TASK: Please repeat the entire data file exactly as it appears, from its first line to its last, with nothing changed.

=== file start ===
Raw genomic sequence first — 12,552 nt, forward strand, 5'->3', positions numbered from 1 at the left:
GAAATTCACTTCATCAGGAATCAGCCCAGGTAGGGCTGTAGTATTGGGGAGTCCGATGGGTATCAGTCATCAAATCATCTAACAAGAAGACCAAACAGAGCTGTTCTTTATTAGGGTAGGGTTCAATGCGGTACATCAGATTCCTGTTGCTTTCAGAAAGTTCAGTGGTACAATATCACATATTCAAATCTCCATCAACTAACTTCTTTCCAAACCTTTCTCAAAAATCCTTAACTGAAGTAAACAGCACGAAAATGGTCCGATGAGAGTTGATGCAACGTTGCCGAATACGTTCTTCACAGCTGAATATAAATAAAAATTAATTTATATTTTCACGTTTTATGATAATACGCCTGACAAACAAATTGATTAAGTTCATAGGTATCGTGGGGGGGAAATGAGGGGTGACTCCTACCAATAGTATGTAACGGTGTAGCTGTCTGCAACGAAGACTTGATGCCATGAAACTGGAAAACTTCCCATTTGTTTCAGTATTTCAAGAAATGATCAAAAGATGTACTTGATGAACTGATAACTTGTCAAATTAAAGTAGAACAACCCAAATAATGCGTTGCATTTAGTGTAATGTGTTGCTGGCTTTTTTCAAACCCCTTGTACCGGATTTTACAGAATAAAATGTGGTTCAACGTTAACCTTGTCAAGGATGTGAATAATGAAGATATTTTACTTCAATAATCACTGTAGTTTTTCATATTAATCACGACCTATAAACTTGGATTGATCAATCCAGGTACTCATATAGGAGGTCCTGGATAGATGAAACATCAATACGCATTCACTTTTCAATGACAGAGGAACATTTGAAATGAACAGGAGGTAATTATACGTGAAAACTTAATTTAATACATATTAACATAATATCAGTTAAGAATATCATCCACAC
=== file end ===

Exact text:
Raw genomic sequence first — 12,552 nt, forward strand, 5'->3', positions numbered from 1 at the left:
GAAATTCACTTCATCAGGAATCAGCCCAGGTAGGGCTGTAGTATTGGGGAGTCCGATGGGTATCAGTCATCAAATCATCTAACAAGAAGACCAAACAGAGCTGTTCTTTATTAGGGTAGGGTTCAATGCGGTACATCAGATTCCTGTTGCTTTCAGAAAGTTCAGTGGTACAATATCACATATTCAAATCTCCATCAACTAACTTCTTTCCAAACCTTTCTCAAAAATCCTTAACTGAAGTAAACAGCACGAAAATGGTCCGATGAGAGTTGATGCAACGTTGCCGAATACGTTCTTCACAGCTGAATATAAATAAAAATTAATTTATATTTTCACGTTTTATGATAATACGCCTGACAAACAAATTGATTAAGTTCATAGGTATCGTGGGGGGGAAATGAGGGGTGACTCCTACCAATAGTATGTAACGGTGTAGCTGTCTGCAACGAAGACTTGATGCCATGAAACTGGAAAACTTCCCATTTGTTTCAGTATTTCAAGAAATGATCAAAAGATGTACTTGATGAACTGATAACTTGTCAAATTAAAGTAGAACAACCCAAATAATGCGTTGCATTTAGTGTAATGTGTTGCTGGCTTTTTTCAAACCCCTTGTACCGGATTTTACAGAATAAAATGTGGTTCAACGTTAACCTTGTCAAGGATGTGAATAATGAAGATATTTTACTTCAATAATCACTGTAGTTTTTCATATTAATCACGACCTATAAACTTGGATTGATCAATCCAGGTACTCATATAGGAGGTCCTGGATAGATGAAACATCAATACGCATTCACTTTTCAATGACAGAGGAACATTTGAAATGAACAGGAGGTAATTATACGTGAAAACTTAATTTAATACATATTAACATAATATCAGTTAAGAATATCATCCACAC